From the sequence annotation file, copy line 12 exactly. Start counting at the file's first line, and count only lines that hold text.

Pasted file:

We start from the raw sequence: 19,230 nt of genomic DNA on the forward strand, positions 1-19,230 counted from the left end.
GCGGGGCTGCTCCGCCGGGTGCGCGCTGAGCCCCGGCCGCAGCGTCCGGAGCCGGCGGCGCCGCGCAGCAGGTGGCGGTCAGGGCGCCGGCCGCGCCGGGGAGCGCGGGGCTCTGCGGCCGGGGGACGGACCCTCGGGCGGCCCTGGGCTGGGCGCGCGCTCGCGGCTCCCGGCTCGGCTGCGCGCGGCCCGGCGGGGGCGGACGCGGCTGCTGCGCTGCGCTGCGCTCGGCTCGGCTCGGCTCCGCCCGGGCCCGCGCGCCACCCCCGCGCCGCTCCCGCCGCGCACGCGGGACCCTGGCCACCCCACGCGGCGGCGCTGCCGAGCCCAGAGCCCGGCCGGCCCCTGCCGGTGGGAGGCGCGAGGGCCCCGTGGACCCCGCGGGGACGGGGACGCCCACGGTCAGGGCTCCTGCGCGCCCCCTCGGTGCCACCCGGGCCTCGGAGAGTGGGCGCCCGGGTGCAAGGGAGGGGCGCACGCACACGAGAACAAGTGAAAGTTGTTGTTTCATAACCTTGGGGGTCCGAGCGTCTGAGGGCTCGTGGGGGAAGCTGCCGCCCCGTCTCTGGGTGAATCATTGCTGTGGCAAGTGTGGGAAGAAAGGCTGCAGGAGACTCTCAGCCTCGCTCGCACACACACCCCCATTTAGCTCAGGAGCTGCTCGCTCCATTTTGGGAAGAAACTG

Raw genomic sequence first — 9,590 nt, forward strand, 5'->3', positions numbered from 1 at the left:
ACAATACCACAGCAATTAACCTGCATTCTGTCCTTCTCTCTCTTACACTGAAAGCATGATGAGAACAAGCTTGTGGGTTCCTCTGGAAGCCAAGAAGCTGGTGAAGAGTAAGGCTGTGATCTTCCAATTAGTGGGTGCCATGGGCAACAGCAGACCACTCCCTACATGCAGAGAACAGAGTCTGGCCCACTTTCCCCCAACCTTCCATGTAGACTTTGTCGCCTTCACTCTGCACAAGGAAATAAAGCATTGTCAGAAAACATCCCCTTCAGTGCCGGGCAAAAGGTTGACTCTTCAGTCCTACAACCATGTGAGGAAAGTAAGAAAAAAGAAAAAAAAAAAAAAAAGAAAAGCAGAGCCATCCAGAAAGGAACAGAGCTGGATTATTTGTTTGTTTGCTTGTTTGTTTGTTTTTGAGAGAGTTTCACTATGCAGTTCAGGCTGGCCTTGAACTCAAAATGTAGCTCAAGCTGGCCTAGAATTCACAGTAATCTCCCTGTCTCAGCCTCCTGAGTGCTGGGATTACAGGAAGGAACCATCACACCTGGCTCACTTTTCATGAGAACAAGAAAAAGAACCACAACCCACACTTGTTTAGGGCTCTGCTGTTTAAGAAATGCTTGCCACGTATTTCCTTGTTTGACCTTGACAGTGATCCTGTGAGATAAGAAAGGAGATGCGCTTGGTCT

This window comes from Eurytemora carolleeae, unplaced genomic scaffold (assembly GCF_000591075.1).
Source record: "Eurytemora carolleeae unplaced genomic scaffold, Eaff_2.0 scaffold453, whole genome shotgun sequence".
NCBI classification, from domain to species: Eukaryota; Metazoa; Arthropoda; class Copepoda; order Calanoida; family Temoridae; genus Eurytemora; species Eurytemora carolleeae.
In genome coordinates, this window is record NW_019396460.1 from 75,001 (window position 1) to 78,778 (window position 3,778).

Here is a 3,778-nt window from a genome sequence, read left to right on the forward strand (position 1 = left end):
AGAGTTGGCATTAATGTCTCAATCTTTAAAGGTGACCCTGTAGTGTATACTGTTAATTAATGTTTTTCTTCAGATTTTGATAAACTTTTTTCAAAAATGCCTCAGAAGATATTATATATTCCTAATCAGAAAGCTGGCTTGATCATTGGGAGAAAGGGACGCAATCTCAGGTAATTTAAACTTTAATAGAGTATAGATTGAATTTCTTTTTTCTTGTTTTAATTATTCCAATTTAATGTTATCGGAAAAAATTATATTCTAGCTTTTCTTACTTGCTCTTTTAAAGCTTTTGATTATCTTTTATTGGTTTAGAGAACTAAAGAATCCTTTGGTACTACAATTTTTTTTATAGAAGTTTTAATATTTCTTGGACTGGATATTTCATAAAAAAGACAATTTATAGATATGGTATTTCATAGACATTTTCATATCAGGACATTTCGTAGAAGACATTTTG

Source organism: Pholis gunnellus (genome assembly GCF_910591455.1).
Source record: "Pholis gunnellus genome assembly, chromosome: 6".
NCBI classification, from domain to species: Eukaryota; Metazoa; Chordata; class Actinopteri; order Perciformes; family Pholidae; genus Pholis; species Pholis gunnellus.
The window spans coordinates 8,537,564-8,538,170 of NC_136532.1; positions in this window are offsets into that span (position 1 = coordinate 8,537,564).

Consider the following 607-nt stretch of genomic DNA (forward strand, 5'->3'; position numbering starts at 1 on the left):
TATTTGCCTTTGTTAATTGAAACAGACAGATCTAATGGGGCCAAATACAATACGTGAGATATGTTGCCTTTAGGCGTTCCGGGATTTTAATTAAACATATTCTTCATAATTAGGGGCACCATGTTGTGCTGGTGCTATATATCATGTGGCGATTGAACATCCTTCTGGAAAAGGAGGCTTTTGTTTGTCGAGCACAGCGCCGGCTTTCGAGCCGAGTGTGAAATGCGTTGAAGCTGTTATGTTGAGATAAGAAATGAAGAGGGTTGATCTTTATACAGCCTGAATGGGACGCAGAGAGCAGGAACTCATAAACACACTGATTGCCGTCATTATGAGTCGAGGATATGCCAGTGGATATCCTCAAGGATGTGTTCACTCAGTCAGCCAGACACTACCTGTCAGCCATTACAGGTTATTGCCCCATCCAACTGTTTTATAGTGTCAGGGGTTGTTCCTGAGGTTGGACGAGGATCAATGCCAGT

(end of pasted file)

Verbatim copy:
Source record: "Pholis gunnellus genome assembly, chromosome: 6".